A BRAVE NEW WORLD?
Being at the cutting edge of GPS can have
its problems, says Oliver Walston, in the
second of his three articles on the subject
THERE will be, I wrote in the first article (FW Aug 98), "snags, frustrations and cock-ups". And that just about sums up my first harvest as a gung-ho, red hot and extremely naïve Precision Farmer.
If truth be told I have only myself to blame. Gadget freaks, like alcoholics, find it very difficult to say no. There I was one sunny afternoon being shown round the Claas factory by a very, very, very, senior executive. He had summoned the bosses of the precision farming department who were keen to show me their latest inventions.
Among these was a device which they called AgroCom. It consisted of a compact and detachable computer built into a colour monitor. But what really excited me about AgroCom was not simply its good looks, but the fact that it could be moved from combine to tractor or quad bike. Was it, I asked (trying to conceal my excitement) ready for on-farm use? The reply was a straightforward "Ja".
Persisted and persisted…
On my return home I phoned the Claas importers and told them about my new discovery. To my surprise, they did not share my enthusiasm. On the contrary, they pointed out the old Cebis system I had used last year had been perfectly reliable and thus they were distinctly uneasy about providing me with the latest technology until they were completely satisfied that it worked. I persisted and persisted and persisted. Three weeks later a shiny new AgroCom was fitted to our Claas Lexion 480.
The combine cab now began to take on the appearance of Regent Street at Christmas time. Coloured letters and symbols on the AgroCom made the old Cebis seem very dreary. I was really looking forward to harvest.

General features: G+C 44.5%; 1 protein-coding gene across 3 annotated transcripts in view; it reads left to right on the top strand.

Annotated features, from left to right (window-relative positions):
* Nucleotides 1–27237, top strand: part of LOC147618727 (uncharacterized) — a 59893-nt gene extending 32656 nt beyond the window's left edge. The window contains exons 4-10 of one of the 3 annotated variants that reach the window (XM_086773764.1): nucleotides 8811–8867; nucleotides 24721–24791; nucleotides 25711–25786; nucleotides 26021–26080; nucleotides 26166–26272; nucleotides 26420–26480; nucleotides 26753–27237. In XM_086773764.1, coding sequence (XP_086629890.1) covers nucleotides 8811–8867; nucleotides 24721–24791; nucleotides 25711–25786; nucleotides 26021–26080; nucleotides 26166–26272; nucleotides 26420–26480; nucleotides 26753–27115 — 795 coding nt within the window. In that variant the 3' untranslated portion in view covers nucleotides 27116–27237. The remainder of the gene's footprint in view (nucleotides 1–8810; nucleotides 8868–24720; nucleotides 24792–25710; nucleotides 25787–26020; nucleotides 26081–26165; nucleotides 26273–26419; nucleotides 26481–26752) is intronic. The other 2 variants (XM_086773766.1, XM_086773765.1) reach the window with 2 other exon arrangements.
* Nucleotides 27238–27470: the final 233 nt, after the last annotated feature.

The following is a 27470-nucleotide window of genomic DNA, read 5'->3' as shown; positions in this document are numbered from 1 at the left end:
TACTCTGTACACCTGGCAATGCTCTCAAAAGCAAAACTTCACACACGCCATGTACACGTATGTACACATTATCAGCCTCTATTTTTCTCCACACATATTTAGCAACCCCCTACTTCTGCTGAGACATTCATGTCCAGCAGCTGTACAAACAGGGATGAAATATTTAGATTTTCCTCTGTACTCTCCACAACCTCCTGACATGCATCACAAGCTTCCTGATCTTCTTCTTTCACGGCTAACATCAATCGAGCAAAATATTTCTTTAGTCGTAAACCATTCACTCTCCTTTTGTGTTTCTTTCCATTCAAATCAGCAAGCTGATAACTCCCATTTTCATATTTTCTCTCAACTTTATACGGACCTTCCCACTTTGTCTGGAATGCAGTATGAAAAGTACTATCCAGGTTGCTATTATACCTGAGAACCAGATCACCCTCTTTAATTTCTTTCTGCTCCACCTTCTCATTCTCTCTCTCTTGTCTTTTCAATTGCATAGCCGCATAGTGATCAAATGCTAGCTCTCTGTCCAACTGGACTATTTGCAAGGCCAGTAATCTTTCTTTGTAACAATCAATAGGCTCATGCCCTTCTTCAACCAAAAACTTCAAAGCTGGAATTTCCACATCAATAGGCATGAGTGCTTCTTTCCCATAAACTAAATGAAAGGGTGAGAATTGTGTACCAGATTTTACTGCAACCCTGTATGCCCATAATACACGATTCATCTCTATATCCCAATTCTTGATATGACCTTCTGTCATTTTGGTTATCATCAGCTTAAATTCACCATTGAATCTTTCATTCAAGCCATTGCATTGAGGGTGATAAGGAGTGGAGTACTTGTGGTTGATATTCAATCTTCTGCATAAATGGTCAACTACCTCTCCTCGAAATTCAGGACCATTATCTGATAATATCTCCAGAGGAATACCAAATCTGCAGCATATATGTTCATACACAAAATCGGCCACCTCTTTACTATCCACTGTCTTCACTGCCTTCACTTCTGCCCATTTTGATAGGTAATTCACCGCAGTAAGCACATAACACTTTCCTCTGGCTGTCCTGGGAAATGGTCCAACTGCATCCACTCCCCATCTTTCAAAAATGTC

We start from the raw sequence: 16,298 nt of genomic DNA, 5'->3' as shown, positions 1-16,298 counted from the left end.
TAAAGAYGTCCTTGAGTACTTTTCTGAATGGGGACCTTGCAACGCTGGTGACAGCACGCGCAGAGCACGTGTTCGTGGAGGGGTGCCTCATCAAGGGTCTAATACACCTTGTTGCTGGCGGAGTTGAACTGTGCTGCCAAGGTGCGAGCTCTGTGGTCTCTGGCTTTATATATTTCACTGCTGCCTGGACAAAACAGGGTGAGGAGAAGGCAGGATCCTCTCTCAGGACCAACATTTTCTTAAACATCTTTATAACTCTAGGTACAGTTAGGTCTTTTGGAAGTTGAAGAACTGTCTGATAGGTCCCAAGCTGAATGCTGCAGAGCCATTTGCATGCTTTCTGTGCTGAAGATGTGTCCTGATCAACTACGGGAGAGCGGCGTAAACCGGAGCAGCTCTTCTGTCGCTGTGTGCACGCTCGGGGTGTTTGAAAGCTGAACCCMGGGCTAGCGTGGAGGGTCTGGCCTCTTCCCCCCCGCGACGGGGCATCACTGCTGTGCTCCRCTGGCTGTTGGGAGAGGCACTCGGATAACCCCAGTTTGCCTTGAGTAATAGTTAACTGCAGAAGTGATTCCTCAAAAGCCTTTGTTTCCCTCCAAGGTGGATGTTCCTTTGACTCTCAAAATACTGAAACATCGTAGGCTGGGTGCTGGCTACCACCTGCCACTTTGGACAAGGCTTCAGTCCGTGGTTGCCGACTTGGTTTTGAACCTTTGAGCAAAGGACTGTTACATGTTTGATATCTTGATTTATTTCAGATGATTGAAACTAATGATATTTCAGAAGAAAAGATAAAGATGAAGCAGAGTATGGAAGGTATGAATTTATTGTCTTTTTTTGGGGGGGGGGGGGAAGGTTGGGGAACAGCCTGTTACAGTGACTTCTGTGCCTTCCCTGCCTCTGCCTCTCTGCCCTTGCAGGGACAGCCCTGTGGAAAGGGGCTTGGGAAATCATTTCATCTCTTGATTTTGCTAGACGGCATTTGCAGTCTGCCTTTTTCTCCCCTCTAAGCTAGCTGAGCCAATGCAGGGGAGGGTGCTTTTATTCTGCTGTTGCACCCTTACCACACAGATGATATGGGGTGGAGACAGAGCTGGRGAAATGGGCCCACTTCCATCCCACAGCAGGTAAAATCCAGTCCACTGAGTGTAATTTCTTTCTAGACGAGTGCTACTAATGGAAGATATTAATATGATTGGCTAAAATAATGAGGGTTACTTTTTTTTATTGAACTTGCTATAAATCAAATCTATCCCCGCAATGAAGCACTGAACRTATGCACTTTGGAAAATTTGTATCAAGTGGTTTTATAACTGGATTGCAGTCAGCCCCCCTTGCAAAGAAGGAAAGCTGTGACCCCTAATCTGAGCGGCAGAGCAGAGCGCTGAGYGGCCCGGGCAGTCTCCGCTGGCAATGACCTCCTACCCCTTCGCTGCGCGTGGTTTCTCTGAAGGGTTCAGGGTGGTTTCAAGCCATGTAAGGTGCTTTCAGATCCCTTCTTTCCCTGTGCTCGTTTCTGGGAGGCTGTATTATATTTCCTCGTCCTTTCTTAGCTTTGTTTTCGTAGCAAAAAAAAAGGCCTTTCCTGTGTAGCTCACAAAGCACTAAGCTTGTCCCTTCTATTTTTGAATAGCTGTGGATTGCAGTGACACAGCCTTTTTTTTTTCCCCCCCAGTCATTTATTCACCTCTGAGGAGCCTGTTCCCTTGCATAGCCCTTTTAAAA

And then it all started to go wrong. After we had completed the first field of winter barley I seized the PCMCIA card, rushed back to the farm office, shoved it into the card reader and waited impatiently. A minute later I found myself looking at half a field; the other half had vanished into inner space. After that things went from bad to worse, and nobody at Claas seemed to know why. Experts arrived from Germany, spent the day fiddling, and went home full of smiles, assuring me that the problem had been solved. It had not. Indeed the yield maps became even worse, with long straggling lines which looked as if a demented chimpanzee had been playing with a geometry set.
By now harvest was drawing to a close and I was becoming desperate. Finally, and with much reluctance, I agreed to have the old Cebis system fitted again, and we eventually managed to produce yield maps for the last three fields we combined.
Meanwhile the other aspects of the great Precision Farming experiment were also taking shape. Peter Henley from Farmade installed his latest prototype mapping system on the farm computer, but worried me slightly by saying that the software was far from being bug-free and we might still eventually have to use the current system. The people from LH Agro came to fit their GPS-controlled system to our Bredal spreader but, having removed the old-fashioned land wheel drive, they went away leaving us with an unusable – but very high-tech – machine.
As the mists of September started to make the stubbles soggy, the man from Soyl arrived with his quad bike and whizzed all over the three fields which we had selected. Two weeks later his boss Simon Parrington presented me with a folder in which were stunningly beautiful maps showing the P, K, Mg and pH levels in glorious Technicolor. I was fascinated to see how great the variations really were but was equally-appalled to realise that in the past we had simply dumped the same amount of fertiliser across the entire field.
Today, as we approach the climax of the operation I am feeling a good deal less optimistic than I was when I dreamed up the project. The yield maps were a fiasco this harvest, though this was largely my own fault. The spreader is still in pieces in the barn. The computer mapping software may or may not be quite up to the job of producing instructions for the spreader. What had seemed so straightforward back in the spring looks distinctly dodgy today. But then, as I try to reassure myself, it probably took Harry Ferguson a year or two to get his linkage straightened out, and even the Wright Brothers didnt get airborne at the first attempt.
Meanwhile theres still one more problem to cope with: an information overload. I now know precisely how and where the three fields yielded, and I also know where the P and K are high and low. But what on earth should I do with all this knowledge? The next and final article will reveal all.